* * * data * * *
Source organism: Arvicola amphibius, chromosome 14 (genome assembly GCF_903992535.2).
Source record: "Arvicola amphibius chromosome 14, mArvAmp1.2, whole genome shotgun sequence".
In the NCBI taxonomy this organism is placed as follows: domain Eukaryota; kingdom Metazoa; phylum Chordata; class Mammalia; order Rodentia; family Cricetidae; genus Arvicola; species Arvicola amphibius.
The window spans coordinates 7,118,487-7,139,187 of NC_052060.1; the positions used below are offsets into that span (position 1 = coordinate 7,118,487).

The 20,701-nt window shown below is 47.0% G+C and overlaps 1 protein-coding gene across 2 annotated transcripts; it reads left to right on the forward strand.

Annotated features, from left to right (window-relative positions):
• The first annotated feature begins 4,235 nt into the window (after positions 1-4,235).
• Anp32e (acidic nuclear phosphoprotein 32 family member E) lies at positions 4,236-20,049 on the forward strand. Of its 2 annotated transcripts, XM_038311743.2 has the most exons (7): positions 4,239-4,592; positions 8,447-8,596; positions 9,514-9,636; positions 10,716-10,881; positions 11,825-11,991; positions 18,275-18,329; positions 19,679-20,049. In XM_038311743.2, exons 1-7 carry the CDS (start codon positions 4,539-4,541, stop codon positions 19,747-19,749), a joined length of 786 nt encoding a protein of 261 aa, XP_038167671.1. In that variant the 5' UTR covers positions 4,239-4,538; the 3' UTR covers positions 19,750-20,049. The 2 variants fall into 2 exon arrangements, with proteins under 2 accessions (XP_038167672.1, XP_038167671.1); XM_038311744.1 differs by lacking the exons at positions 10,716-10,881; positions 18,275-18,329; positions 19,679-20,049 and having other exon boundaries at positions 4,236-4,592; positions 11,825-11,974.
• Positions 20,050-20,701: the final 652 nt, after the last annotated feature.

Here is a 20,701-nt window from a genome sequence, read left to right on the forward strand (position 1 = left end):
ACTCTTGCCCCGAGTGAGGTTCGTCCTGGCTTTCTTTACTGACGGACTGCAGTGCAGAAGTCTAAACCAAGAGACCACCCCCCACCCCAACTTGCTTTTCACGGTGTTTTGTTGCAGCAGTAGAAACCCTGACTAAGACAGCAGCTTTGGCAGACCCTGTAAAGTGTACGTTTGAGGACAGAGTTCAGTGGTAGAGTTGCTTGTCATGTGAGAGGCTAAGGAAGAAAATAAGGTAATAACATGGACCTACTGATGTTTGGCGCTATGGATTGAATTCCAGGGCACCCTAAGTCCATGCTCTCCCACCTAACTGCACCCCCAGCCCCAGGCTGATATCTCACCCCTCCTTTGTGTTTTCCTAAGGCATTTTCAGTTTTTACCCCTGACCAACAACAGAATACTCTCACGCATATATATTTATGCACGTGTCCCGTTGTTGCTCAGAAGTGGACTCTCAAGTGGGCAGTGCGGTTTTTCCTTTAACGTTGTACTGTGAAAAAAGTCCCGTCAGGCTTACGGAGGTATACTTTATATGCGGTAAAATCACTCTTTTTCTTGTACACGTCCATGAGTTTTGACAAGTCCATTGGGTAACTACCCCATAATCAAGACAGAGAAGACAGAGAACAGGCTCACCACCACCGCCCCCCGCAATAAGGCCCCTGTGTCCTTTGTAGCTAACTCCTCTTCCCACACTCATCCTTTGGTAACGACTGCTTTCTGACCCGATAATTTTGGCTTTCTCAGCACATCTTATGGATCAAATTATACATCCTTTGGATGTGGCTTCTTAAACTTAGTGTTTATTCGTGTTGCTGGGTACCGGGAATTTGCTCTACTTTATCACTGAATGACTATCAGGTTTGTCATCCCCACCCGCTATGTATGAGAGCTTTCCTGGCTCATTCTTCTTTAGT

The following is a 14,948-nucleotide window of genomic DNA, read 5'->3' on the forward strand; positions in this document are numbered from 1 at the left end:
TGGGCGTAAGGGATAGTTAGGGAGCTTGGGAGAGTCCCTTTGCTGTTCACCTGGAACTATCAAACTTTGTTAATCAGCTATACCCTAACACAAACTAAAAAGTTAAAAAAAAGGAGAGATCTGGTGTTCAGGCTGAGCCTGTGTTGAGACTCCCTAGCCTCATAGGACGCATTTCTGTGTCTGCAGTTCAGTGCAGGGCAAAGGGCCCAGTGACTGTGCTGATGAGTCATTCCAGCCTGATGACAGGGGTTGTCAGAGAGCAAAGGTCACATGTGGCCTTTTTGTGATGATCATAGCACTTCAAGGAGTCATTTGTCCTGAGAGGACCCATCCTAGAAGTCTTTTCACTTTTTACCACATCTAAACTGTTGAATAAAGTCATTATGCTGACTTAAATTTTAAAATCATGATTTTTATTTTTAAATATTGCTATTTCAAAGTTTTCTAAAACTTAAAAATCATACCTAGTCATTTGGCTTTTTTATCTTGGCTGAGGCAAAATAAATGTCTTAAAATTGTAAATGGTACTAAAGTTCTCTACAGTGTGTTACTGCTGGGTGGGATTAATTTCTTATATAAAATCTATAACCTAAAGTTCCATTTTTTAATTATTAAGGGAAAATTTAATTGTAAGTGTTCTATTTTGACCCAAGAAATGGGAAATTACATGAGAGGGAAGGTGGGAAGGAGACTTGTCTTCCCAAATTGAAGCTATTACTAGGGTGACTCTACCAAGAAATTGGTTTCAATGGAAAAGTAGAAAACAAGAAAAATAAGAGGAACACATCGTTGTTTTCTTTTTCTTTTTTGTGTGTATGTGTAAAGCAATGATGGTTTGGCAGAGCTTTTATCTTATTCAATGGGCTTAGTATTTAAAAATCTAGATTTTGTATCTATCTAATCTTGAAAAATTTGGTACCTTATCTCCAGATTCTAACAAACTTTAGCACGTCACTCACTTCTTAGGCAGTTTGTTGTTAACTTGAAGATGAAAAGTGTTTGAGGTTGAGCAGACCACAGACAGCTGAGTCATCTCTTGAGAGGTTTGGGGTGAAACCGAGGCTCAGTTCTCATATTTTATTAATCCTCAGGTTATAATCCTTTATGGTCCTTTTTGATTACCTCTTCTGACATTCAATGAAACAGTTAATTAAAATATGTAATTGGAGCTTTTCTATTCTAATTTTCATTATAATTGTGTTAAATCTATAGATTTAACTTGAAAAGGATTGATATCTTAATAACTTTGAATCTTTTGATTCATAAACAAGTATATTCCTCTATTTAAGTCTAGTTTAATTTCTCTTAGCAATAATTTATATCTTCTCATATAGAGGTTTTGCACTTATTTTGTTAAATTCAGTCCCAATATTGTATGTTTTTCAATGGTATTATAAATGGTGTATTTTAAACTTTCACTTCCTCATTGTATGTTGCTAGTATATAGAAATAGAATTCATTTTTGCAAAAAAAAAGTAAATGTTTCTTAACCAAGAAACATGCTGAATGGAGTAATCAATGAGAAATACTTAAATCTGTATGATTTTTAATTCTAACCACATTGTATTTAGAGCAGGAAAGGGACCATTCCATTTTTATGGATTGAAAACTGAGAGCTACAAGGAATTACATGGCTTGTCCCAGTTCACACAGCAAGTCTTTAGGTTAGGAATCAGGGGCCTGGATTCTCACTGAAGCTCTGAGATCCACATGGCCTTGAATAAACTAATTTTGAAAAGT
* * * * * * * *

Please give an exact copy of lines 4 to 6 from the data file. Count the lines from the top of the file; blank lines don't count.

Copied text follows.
The window spans coordinates 7,118,487-7,139,187 of NC_052060.1; the positions used below are offsets into that span (position 1 = coordinate 7,118,487).

The 20,701-nt window shown below is 47.0% G+C and overlaps 1 protein-coding gene across 2 annotated transcripts; it reads left to right on the forward strand.

Annotated features, from left to right (window-relative positions):